The Crown season 4 soundtrack functions as the cultural backdrop for the Royal Family’s experiences between 1977 and 1990. Some of the tracks chosen for the Netflix flagship show are used to establish Princess Diana’s innocence, while others provide context about the familial dynamics at Buckingham Palace. As a whole, the collective compositions inform the audience about the passage of time and also complement the political subplots involving many of the primary figures. The Crown season 4 released in November 2020 on Netflix.
In The Crown season 4, Princess Diana (played by Emma Corrin) struggles to find her place within the Royal Family after marrying Prince Charles (Josh O’Connor), and Queen Elizabeth II (Olivia Colman) tries to maintain a healthy political relationship with Prime Minister Margaret Thatcher (Gillian Anderson). The storyline centers heavily on power dynamics inside Buckingham Palace, and how various characters are forced to hide their true feelings for the sake of public appearances. With Princess Diana grounding the narrative of The Crown season 4, her love for performance becomes the foundation for several music-themed sequences.
The featured music in The Crown season 4 varies in tone massively. For example, episode three includes various pop tracks that parallel Diana’s ascent within the Royal Family, however, the subsequent episode includes no pop music whatsoever. After several music-lite episodes during the second half of the series, the musical tone picks up in the penultimate production. Here’s every featured song in The Crown season 4.
The Crown Episode 1: “Gold Stick”
“Jerusalem” by Sir Hubert Parry: The funeral service for Lord Mountbatten begins. Meanwhile, an Irish man reads a report about the Irish Republican Army taking responsibility for the execution, along with the deaths of 18 British soldiers at Warren Point. The man addresses Irish Republicans and states that Lord Mountbatten was the “ultimate symbol” of imperialist oppression. “Jerusalem” ends as Prince Charles begins his speech.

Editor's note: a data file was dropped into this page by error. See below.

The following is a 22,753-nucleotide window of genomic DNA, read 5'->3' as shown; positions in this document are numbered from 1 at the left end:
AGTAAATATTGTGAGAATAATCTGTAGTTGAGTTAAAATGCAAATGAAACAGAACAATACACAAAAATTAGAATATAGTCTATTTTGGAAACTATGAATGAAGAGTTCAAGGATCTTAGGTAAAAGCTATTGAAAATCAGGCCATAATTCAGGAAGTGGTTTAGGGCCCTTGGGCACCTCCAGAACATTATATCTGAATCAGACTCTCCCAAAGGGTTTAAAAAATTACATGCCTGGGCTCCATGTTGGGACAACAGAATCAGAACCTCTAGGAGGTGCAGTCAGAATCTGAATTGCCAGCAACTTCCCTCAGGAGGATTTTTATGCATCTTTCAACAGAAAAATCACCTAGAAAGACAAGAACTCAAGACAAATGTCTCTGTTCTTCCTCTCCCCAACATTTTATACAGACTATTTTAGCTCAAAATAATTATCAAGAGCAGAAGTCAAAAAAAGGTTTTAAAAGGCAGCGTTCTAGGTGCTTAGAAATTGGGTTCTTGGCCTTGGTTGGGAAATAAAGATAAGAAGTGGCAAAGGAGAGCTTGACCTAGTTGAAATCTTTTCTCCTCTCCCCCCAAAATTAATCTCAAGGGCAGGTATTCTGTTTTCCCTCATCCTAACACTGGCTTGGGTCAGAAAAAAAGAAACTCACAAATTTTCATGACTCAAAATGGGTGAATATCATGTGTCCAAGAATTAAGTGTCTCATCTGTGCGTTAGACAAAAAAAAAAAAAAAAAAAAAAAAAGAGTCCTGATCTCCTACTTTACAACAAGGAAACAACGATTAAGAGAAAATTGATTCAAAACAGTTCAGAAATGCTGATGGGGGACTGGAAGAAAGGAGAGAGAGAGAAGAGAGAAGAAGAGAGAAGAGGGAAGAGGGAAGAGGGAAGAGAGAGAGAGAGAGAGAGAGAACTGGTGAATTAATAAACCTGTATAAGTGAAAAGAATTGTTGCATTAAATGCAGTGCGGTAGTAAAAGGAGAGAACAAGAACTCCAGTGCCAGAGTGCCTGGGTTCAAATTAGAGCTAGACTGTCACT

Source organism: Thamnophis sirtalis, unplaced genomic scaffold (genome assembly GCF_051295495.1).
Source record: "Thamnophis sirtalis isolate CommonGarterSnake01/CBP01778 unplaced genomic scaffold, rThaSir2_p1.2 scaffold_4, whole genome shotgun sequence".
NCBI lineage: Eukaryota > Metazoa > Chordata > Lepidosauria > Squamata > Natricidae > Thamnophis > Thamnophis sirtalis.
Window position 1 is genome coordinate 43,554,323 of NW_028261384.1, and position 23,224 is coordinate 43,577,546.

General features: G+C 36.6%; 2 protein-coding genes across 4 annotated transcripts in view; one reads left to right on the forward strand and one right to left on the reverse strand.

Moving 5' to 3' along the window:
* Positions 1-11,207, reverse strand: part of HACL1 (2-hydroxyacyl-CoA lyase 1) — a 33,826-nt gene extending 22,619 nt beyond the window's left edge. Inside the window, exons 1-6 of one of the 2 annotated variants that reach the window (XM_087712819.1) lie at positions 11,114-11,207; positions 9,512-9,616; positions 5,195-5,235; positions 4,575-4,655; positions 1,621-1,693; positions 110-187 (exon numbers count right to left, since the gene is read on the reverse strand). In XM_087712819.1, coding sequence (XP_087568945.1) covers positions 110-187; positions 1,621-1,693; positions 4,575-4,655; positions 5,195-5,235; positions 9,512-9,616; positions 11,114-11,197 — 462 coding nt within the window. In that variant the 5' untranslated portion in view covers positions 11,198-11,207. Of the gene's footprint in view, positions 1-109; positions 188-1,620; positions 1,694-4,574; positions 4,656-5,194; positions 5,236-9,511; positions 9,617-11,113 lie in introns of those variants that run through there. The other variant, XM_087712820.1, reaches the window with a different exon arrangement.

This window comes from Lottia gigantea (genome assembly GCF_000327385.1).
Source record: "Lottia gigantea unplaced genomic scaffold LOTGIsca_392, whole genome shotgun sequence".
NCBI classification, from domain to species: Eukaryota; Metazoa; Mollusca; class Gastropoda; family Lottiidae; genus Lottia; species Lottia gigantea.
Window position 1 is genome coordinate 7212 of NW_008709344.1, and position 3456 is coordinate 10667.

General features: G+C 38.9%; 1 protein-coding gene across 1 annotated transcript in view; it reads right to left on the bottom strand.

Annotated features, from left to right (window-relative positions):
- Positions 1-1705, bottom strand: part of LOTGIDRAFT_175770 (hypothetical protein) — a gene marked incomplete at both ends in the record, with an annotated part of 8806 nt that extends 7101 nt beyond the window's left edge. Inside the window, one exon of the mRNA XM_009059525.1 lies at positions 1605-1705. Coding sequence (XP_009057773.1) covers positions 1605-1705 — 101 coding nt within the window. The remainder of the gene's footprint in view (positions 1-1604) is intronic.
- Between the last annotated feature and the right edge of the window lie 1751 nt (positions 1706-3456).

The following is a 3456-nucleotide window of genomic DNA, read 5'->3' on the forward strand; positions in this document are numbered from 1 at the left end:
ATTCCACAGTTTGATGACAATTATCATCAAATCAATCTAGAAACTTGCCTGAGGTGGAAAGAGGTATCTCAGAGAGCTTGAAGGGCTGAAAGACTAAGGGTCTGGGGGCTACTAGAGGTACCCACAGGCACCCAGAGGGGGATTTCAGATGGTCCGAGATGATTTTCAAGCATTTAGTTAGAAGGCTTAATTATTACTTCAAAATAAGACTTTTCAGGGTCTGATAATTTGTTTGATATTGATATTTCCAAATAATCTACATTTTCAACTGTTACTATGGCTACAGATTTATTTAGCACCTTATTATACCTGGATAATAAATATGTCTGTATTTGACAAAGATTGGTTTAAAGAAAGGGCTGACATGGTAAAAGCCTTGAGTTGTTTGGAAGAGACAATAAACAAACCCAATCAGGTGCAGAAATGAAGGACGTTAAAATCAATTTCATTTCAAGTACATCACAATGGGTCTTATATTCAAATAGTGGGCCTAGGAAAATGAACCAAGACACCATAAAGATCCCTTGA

“Call Me” by Blondie: Diana receives a call from Charles, the Prince of Wales. Shortly before, Charles has a brief second meeting with Diana after the death of Lord Mountbatten.
The Crown Episode 2: “The Balmoral Test”
“Verdi’s La Traviata – Prelude Act 1” by Giuseppe Verdi: Charles and Diana attend the opera together. Diana explains that she adores Verdi because his music is so romantic, and Charles explains that focusing only on the romantic aspects of the work diminishes the composer’s legacy and political influence.
“Scotland the Brave”: Margaret Thatcher attends a sporting event in Scotland with her husband Denis and The Royal Family. She doesn’t find any value in the experience and states that the country needs to change fundamentally, top to bottom.
“Brandenburg Concerto No. 5 in D, BWV 1050: Affetuoso” by Johann Sebastian Bach: After Diana proves herself to the Royal Family at Balmoral, she’s followed by the press in London (and seems to enjoy the attention). Meanwhile, Margaret Thatcher attends a government photo session. A new stag head is also placed in a Balmoral dining room.
The Crown Episode 3: “Fairytale”
“Upside Down” by Diana Ross: Diana is briefly shown driving in her vehicle.
“Edge of Seventeen” by Stevie Nicks: Diana returns home after getting engaged to Charles and celebrates with her flatmates. The young women drive around the city and party before the main title sequence. An acapella version of the song also plays during the final credits.
“Vienna” by Ultravox: After an awkward Royal Family event, Diana learns about Royal Family rules and etiquette. A brief insert shot shows Diana waking up at 8:30 a.m. and listening to “Vienna.”
“Girls on Film” by Duran Duran: Diana receives mail, watches TV, and then roller skates around Buckingham Palace while listening to “Girls on Film.” The song drowns out while she looks at paintings and reflects on her new reality.